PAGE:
How to make your takeaway service accessible to disabled customers

25 March 2021 by
How to make your takeaway service accessible to disabled customers

With the Purple Pound valued at £274b annually, operators simply can't afford to ignore this market. Parma Sira explains.

Many restaurants and bars have gone to great lengths in recent years to make their premises more accessible to disabled diners. But with more food outlets now offering takeaway and delivery services, operators need to look beyond ramps and accessible toilets to make sure they are meeting the needs of disabled customers and attracting the ‘Purple Pound'.

The annual UK spending power of disabled people and their families is £274b and growing. For many disabled people, delivered services are an essential part of daily life, from medicines to general shopping. Making your takeaway services accessible to disabled customers is, therefore, not only the ‘right thing to do', but it makes good business sense both now and beyond the pandemic.

Much thought may have gone into making your marketing tools, such as takeaway menus, flyers, websites and apps, look good – but what about their functionality? Have you considered how a customer with a visual impairment, or one who has dyslexia or is colour-blind would access your services?

Here are some easy steps you can take to make your services more accessible.

Install a free website accessibility tool on your website

Although many people with communication needs use their own assistive technologies to navigate through websites, it is still important to make your website as accessible as possible. There are many free accessibility tools and widgets that you can easily imbed into your webpages. These give customers the option to change text size and background colours to meet their needs.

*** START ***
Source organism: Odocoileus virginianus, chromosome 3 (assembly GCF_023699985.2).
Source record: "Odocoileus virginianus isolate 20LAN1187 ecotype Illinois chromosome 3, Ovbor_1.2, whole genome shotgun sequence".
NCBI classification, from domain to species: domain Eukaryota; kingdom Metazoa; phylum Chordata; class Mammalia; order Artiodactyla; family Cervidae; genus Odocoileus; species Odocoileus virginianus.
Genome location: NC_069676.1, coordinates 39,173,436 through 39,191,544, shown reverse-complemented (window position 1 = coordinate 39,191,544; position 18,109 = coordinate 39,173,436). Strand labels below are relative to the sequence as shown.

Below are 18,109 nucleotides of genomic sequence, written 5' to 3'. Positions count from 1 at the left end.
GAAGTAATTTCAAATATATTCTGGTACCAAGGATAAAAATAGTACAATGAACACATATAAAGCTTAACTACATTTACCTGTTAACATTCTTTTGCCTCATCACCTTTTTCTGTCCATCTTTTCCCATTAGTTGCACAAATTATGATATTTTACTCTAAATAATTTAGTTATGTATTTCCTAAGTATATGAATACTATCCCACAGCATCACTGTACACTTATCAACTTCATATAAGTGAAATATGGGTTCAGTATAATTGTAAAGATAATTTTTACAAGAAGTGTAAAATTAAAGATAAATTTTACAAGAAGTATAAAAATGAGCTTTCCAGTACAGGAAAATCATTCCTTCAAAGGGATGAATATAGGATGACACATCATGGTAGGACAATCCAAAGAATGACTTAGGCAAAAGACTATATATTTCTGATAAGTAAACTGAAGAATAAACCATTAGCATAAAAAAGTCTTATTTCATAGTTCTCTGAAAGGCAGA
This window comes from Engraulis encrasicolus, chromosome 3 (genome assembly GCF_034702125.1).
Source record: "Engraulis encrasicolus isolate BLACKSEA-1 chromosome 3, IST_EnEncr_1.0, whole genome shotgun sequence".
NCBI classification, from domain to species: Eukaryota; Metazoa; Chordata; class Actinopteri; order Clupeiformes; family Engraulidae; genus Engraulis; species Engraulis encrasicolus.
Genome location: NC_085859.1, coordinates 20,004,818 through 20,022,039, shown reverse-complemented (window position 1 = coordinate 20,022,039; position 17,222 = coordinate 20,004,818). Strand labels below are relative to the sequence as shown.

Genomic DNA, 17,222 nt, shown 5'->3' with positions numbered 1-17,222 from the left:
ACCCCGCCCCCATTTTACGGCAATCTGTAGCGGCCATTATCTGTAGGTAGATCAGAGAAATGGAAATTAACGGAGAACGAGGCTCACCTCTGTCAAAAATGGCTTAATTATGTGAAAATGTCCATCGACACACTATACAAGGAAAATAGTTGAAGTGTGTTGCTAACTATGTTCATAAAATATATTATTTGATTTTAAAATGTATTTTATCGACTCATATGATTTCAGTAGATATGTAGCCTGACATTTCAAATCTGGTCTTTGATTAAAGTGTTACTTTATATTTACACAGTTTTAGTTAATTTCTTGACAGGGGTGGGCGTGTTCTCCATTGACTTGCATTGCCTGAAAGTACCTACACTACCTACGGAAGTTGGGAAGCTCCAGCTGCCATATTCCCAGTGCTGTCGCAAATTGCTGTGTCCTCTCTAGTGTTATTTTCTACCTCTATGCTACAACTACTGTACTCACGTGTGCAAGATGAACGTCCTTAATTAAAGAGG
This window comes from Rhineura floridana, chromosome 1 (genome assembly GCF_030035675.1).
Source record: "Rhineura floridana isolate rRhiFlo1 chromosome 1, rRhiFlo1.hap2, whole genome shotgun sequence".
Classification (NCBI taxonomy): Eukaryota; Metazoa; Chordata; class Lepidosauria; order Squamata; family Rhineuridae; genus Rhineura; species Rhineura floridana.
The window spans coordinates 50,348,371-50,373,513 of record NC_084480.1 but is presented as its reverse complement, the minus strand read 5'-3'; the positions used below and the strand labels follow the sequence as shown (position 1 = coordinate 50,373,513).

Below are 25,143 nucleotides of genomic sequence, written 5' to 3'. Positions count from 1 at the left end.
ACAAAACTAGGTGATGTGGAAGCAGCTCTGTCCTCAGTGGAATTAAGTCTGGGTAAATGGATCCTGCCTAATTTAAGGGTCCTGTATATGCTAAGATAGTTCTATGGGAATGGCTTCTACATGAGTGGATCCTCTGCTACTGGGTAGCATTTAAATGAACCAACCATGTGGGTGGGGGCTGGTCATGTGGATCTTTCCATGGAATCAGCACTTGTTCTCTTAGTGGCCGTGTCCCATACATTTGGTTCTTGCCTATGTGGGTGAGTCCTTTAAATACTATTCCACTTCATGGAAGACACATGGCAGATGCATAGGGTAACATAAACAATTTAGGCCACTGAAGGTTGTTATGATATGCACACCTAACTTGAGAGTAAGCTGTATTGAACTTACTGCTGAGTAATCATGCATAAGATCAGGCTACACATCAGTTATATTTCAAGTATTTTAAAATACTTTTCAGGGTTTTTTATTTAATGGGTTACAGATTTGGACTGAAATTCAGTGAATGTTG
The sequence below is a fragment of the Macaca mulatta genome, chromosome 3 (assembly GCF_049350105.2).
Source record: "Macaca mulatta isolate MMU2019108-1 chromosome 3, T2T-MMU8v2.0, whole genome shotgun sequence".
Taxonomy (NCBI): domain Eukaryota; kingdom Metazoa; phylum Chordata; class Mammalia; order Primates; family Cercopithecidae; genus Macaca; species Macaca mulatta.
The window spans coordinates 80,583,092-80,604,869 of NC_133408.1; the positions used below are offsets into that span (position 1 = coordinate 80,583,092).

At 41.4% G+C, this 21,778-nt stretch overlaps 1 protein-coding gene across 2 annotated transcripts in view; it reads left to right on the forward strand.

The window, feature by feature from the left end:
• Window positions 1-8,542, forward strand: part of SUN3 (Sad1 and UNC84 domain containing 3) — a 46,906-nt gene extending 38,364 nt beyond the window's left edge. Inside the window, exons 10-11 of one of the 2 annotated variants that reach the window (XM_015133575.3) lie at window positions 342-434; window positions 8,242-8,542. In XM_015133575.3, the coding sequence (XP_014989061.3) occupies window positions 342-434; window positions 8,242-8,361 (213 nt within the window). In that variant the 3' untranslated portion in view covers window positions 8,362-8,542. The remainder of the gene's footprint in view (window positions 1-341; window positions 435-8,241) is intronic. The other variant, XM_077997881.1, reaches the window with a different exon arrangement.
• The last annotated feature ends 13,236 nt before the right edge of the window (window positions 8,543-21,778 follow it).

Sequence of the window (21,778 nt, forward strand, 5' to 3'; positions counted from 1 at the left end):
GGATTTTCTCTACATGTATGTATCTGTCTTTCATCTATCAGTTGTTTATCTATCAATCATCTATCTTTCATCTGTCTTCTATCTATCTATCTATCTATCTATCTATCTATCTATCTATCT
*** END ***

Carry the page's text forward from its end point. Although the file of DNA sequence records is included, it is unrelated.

Provide alternative text for online images

Screen readers are used by some disabled people to help them access written information online. Screen readers read out text but they cannot read out images. To make any images in your online menus accessible to screen readers, you need to explain the image within the body of your text or include alternative text. Alternative text is one or two sentences that sum up and are tagged to the image. Without this information the screen reader will overlook the image.

Use inclusive images

Research suggests that seven out of 10 people feel more positive towards a brand if its advertising includes disabled people. If you want to attract disabled customers, make sure you are including images of disabled people in your marketing material. Images should represent disabled people in a positive way. Always use real people with disabilities in your images and remember that not everyone with a disability uses a wheelchair.

Remember that not everyone with a disability uses a wheelchair

Be mindful of your font choices and colour schemes

Use a minimum font size of 12 point in any written communication and ideally a sans serif font, as these are often easier to read. Check that there is strong colour contrast between the text and the background colour. Remember that colour may appear differently online than it does in printed material. There are many free colour contrast checkers available online.

Consider layout

Left-aligned text is often easier to read, especially for people with dyslexia. Avoid the unnecessary capitalisations of words. Sentence case is more accessible. Use colour contrast and bold for emphasis.

Offer alternative ways to get information

Always advertise other ways for customers to receive information about your services and products. This could be in the form of a phone number, a text service or a large print version of your takeaway menu. Take the time to respond to customers' enquiries. They may be calling because they can't read the information on your menu.

Review the accessibility of third-party delivery services

If you are using an external delivery service, consider how accessible their marketing materials and websites are. Don't let them be a barrier to customers using your services.

Contact the Smarter London SMEs service

Smarter London SMEs is a free and confidential disability advice service set up by the Business Disability Forum and funded by City Bridge Trust. We can answer your disability questions as well as offer a free consultation session. Even if you are not based in London, we still have plenty of free information available on our website on attracting in and meeting the needs of disabled customers.

Parma Sira is small business disability adviser for Smarter London SMEs

Photo: Shutterstock

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